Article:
Michael Brown your life changed the game
When the images of Michael Brown’s dead body lying in the summer Missouri heat began to circulate the Internet in August 2014, the world was introduced to the town of Ferguson.
Today would have been Brown’s 20th birthday had he not been shot and killed by Darren Wilson, an officer with the Ferguson Police Department.
He'll never know how much of an impact he made. Happy birthday Michael Brown. Rest in Power.
— . (@___JustBrandon) May 20, 2016
In my mind, the images are still haunting. The fallout and unrest in that town and in many other American cities after Wilson was not charged by a grand jury made global headlines and laid bare the grim reality that in the United States of America, when in doubt, shoot first, ask questions later is not just an idiom, but actual state-sponsored policy.
Black Lives Matter. Hands Up, Don’t Shoot. Deray and Netta. For all of the movements, characters and symbolism that came out of that fateful summer, there is still the memory of a young man who had his life cut short.
Brown’s death didn’t just impact the law enforcement, social justice and political spheres. The circumstances of the case were so poignant that many athletes were compelled to chime in with their thoughts.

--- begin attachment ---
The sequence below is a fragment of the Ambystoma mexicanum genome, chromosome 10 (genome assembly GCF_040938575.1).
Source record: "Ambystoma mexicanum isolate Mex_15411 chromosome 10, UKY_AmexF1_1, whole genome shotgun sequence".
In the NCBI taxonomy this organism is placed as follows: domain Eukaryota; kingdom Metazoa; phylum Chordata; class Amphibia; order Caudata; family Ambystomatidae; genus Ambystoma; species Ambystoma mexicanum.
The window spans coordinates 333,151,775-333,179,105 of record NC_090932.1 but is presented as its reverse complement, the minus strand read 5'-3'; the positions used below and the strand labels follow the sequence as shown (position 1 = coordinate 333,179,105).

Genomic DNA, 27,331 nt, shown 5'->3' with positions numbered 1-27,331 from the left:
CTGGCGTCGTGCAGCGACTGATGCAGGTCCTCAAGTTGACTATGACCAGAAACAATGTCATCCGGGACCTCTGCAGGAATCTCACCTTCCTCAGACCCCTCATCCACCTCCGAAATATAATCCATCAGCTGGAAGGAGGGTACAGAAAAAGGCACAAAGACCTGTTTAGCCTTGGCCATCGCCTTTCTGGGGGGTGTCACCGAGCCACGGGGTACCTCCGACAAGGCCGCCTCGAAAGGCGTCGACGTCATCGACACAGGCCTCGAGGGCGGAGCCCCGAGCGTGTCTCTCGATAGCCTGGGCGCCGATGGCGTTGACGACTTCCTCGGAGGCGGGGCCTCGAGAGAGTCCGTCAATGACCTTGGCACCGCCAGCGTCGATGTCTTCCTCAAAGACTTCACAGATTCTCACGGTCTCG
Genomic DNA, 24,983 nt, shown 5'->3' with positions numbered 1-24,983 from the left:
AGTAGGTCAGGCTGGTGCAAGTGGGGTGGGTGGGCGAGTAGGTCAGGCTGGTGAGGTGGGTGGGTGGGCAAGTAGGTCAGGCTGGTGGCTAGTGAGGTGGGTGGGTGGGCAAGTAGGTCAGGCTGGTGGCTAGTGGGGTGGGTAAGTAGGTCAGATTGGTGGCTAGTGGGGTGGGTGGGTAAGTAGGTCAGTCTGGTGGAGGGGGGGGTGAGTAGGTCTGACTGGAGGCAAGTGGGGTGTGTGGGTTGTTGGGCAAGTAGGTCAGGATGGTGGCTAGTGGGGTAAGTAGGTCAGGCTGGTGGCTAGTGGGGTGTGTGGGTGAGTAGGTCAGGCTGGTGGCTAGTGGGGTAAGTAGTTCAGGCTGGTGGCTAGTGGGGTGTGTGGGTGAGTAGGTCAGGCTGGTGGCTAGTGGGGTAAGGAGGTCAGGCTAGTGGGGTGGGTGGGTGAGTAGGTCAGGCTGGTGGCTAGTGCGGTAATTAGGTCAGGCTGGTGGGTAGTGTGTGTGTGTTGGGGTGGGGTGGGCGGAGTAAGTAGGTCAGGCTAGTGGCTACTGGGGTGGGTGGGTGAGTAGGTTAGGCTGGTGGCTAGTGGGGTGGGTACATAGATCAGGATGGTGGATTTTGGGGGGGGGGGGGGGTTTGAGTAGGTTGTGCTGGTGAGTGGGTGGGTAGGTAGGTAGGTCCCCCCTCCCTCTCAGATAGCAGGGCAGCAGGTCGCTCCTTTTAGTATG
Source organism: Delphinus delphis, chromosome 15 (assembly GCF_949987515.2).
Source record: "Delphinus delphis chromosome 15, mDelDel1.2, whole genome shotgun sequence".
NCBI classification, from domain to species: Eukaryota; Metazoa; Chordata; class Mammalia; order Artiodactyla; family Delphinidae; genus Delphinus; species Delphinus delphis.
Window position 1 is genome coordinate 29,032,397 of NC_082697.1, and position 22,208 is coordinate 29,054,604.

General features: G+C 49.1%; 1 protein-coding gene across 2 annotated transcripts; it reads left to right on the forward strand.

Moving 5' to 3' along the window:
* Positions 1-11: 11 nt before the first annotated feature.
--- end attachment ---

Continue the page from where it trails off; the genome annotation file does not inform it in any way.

— Kenny Smith (@TheJetOnTNT) November 25, 2014
Wow. Just wow. Shameful. What will it take???
— Serena Williams (@serenawilliams) November 25, 2014
America lost its innocence before it was ever technically created as a nation, but the word “Ferguson” will hold as much import on U.S. history as Selma or Watts. The days of standoffs between military-grade police forces and protestors brought rise to a new frontier of technology with Twitter and live-webcasting that democratized how we shared information with each other.
Brown’s life and celebrating his birthday is so important to people because he was exactly who so many of us are at that age: just kids trying to figure it out.
Earlier this month, the town of Ferguson hired its first permanent black police chief. But that won’t be enough to erase the memory of that summer in Missouri — for anyone, anytime soon.